Too busy praying for wealth & fame. Oh, and aunt Clara who's dying of pancreatic cancer, and for my team to win!
"Give us this day our daily bread. (Provide us with our basic physical and spiritual needs a day at a time)"
This day, in southern and eastern Africa, 5,500 children will die for lack of daily bread. The parents of these dying children pray to God, begging Him to use His magical powers to save them. The Christians among them surely use the very prayer you posted.
The children die anyway. The death toll rivals the 911 attacks. But it happens there every day. That's over 2 million children per year.
Meanwhile, this day in the west, millions of well-fed, educated, healthy Christians pray to God for things like pets, relationships, and personal finances. Most say God intervened to help.
If a God who answers prayers exists, then there are only two possibilities: (1) God refuses to help those who need it most. (2) God is unable to help those who need it most.
If it's the former, then God is a sadistic moral monster. If it's the latter, then God isn't omnipotent, and thus not God at all. Which do you think it is?
Hey Gallup's Mirror,
I sympathize with where you're going with this. The key to this discussion, imo, is understanding that different forms of apologetic will emerge depending on the Christian. Your objection will work for many. But for some you'll end up in the weeds of doctrine and theology and it is not clear to me that there is an inherent, internal inconsistency here.
To show one, we need to do controlled studies of prayer to show that no prayer is answered. Now, I know studies have been done along these lines and we all know what they showed: events due to chance alone, nothing more.
Having said that, I don't know if there has been a sufficiently sophisticated methodology out there to test this against all prayers (by, say, allowing for a large enough sample and a random choice of what to pray over).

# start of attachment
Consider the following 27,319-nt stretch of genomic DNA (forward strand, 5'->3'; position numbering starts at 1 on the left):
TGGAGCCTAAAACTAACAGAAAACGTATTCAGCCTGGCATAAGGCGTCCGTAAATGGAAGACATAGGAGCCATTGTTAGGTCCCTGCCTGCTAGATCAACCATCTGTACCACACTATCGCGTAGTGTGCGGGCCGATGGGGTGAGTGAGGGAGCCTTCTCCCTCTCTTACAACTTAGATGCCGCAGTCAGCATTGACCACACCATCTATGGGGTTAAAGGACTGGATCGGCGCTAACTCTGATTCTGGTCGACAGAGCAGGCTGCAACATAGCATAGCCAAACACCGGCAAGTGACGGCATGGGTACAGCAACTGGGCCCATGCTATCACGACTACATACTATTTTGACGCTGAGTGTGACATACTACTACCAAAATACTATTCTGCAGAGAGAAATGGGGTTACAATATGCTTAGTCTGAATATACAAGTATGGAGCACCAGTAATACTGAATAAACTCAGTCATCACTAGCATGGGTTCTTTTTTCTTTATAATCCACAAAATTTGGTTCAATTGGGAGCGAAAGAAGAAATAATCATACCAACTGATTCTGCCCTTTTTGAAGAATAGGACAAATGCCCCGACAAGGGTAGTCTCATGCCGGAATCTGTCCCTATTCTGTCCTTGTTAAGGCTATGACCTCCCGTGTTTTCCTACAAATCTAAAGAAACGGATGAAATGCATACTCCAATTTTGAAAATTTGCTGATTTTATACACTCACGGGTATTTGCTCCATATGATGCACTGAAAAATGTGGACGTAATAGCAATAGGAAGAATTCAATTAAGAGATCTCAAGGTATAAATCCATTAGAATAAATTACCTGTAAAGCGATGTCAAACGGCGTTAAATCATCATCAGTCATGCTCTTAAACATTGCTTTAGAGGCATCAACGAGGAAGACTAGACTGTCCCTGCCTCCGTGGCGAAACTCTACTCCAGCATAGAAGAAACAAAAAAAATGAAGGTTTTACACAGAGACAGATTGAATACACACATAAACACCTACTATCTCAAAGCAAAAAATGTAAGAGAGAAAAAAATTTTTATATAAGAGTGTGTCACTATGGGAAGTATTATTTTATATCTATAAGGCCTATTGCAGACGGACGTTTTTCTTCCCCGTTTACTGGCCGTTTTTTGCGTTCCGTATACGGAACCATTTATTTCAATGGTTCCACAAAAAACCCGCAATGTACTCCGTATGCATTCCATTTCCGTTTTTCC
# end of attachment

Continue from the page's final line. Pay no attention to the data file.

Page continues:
For any reasonably sophisticated Christian this wouldn't work well as an apologetic, though I don't know that this is your intent.
If not, even so, the answer would be pretty standard.
God does not answer all prayers. And you need an understanding of predestination and original sin to understand how/why they say this. For some Christians, God is not Santa Claus.
If god is just going to do whatever he wants to do anyway, then why bother praying?
To satisfy that deep seated need in humans to lay important matters into others' hands, thus absolving themselves from the weight on their shoulders and clearing their conscience.
Not unlike a servile dog sniveling in front of his master when he did something bad.
Praying isn't going to change anything, but you can make yourself believe that. It's self hypnosis. Moral swindling.
But no matter how unintelligent and indoctrinated people are, they know no prayer in the world will cure all diseases, or regrow a limb. And it is at this point, that when you question them, they'll start to become defensive and make up impetuous and desperate drivel in the hope the person across is just as gullible and morally starving as they are.
I think that's an excellent intro to this subject. My own understanding of original sin was that the god YHWH loved humanity enough that he wanted us to have free will. The free will is what led to original sin. In my understanding sin to a Christian really means just living or acting outside YHWH's will, not necessarily something that makes you "bad", just fallible as it is impossible for a human being to live and act totally within a god's will.